3. Can I trust outside counsel to devise a strategy that ensures both the company and I emerge unscathed at the end of this litigation?

Of course, the witness may never directly raise any of these questions, but the longer they go unanswered, the greater the risk that the witness will lose confidence in trial counsel and become the sort of mistrustful, rogue witness who unwittingly undermines the company’s case. Establishing trust requires that the initial interview and every material communication thereafter with outside counsel is led by an experienced trial lawyer who has a strong grasp of the case and who will be a continuing point of contact for the witness through depositions and trial preparation.

The attorneys who handle e-discovery custodian interviews are often the exact opposite of what is needed to build this relationship—specialists with a narrow technical proficiency who have no role in broader case assessment or strategy development, who make requests of the custodian that often seem unduly burdensome and unrelated to the “real” issues in the case and who will disappear from the team as the case proceeds to depositions and trial. When these project management specialists are the first point of contact between a potential testifying witnesses and your company’s outside counsel, the result can be at best a missed opportunity and at worst an antagonistic witness relationship.

Once in-house counsel identify these potential pitfalls, it is not difficult to steer a safe course for the company and its trial counsel. First, they must accept that, in any moderately complex litigation, outside counsel’s effective communication with potential trial witnesses is an absolutely critical part of a winning case strategy. In-house counsel should budget accordingly for the initial case assessment. There may be times to suggest that the law firm push down work to associates with lower billing rates, but witness interviews are one of the quintessential trial lawyer tasks where experience and judgment pay huge dividends. Instead of entrusting this work to less experienced attorneys, in-house attorneys should insist that either the first or second chair lawyer for the trial team personally participate in any interview of a witness who is likely to be deposed or called to testify at trial, including any so-called custodian interview.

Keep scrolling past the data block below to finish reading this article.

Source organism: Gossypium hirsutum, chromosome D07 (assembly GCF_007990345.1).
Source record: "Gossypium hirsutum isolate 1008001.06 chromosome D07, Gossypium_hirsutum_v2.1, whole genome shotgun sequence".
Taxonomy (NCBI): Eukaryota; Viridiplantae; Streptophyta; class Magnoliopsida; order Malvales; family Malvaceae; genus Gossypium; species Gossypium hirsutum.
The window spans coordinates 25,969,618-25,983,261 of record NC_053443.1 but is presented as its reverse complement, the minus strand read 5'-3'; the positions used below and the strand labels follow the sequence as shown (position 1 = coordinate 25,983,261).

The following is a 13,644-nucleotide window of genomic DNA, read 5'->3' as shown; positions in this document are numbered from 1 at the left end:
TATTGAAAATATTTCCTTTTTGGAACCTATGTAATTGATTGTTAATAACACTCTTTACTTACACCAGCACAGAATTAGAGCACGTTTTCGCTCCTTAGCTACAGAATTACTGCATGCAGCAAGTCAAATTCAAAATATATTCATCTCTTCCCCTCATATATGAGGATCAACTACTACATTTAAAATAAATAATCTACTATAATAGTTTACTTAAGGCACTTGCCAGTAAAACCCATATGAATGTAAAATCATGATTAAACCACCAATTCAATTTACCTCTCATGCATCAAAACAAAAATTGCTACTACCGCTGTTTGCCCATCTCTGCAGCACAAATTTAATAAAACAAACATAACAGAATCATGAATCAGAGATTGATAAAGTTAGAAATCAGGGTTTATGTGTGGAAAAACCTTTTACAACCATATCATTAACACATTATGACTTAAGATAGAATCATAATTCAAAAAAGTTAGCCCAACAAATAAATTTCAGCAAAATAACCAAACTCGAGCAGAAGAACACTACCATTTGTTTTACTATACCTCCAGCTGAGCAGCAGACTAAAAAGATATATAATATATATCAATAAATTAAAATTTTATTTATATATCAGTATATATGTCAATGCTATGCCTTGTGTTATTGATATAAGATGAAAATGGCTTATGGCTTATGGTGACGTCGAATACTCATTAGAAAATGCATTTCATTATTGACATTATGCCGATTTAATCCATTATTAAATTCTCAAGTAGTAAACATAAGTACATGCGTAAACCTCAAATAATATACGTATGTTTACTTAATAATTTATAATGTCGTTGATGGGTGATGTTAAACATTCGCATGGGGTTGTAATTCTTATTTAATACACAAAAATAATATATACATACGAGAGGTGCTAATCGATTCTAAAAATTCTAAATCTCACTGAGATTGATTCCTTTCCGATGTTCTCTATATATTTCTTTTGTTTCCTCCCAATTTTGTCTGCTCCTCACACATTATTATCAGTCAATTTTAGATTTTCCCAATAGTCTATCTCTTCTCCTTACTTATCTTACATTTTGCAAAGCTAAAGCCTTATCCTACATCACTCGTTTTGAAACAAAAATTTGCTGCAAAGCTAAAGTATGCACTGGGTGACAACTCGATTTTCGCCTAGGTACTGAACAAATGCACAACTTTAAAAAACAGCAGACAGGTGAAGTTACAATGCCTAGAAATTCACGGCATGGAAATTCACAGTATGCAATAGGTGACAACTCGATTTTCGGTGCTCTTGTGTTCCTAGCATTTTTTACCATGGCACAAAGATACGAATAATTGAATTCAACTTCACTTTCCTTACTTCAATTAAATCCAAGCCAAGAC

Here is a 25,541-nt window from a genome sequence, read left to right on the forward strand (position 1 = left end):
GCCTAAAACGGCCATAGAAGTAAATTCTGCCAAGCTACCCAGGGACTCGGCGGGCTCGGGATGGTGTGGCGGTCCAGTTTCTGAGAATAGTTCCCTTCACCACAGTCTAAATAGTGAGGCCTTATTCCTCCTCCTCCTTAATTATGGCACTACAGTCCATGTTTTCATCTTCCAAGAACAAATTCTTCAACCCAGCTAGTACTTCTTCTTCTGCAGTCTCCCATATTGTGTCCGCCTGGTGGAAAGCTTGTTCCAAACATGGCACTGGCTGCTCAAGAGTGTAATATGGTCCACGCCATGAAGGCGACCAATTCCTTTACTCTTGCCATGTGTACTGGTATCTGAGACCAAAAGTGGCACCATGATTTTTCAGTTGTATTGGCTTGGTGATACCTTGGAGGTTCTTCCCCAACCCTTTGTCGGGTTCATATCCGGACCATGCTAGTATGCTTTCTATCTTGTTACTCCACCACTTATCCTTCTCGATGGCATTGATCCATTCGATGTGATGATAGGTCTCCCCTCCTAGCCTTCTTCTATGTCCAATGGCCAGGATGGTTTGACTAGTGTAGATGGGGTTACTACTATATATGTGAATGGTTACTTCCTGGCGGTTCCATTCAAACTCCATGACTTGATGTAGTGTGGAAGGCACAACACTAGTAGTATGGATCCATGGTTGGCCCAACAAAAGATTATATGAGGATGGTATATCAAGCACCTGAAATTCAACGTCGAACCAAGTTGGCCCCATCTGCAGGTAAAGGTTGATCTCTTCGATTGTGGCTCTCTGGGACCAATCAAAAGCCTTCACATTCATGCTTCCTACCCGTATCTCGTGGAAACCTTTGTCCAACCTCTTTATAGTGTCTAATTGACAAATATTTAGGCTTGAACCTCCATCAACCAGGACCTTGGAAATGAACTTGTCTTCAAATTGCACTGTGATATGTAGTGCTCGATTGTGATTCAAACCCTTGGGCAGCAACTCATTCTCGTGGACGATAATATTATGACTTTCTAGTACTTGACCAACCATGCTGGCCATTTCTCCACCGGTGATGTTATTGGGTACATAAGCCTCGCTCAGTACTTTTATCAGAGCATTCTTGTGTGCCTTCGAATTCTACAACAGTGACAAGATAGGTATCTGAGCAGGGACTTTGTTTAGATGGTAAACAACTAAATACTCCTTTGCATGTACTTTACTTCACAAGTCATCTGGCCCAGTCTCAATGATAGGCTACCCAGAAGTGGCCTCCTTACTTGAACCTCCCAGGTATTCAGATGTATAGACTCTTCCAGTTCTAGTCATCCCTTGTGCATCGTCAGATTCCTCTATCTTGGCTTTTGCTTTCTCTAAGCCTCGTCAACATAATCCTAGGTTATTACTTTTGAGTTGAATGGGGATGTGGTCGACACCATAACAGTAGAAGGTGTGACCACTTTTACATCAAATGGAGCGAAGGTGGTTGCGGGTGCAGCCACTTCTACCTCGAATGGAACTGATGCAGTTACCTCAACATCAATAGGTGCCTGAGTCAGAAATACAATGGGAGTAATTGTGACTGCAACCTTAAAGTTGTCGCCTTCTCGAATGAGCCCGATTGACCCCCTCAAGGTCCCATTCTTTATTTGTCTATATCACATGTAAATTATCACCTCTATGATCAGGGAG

Next, in-house counsel should develop at least an initial consensus with the trial team as to the key case issues before beginning witness interviews. The witness needs a brief, coherent answer to the question, “so what is this case all about?” that provides a first cut at key trial themes and a framework to understand her own potential contribution to the company’s case.

Third, in the initial witness interview, in house counsel should ensure that retained counsel address first the topics that are most likely to be the witness’s primary concerns—identifying the key issues in the case and understanding how her knowledge relates to these issues and can contribute to the company’s litigation strategy—before addressing the nuts and bolts document custodian issues. This is just the basics of good communication: the witness first needs to understand the “how” and the “why” to be an empowered, cooperative and motivated participant in the process.

 This approach may in the short term be more time-consuming and expensive for your company, but in-house counsel must resist the temptation to exclude senior trial counsel from initial witness contacts by minimizing their importance as mere custodian interviews. Your company retains experienced trial counsel in part because of their skill in working with your company’s witnesses to prepare for deposition and trial. Your initial investment in building that relationship will pay dividends throughout the litigation.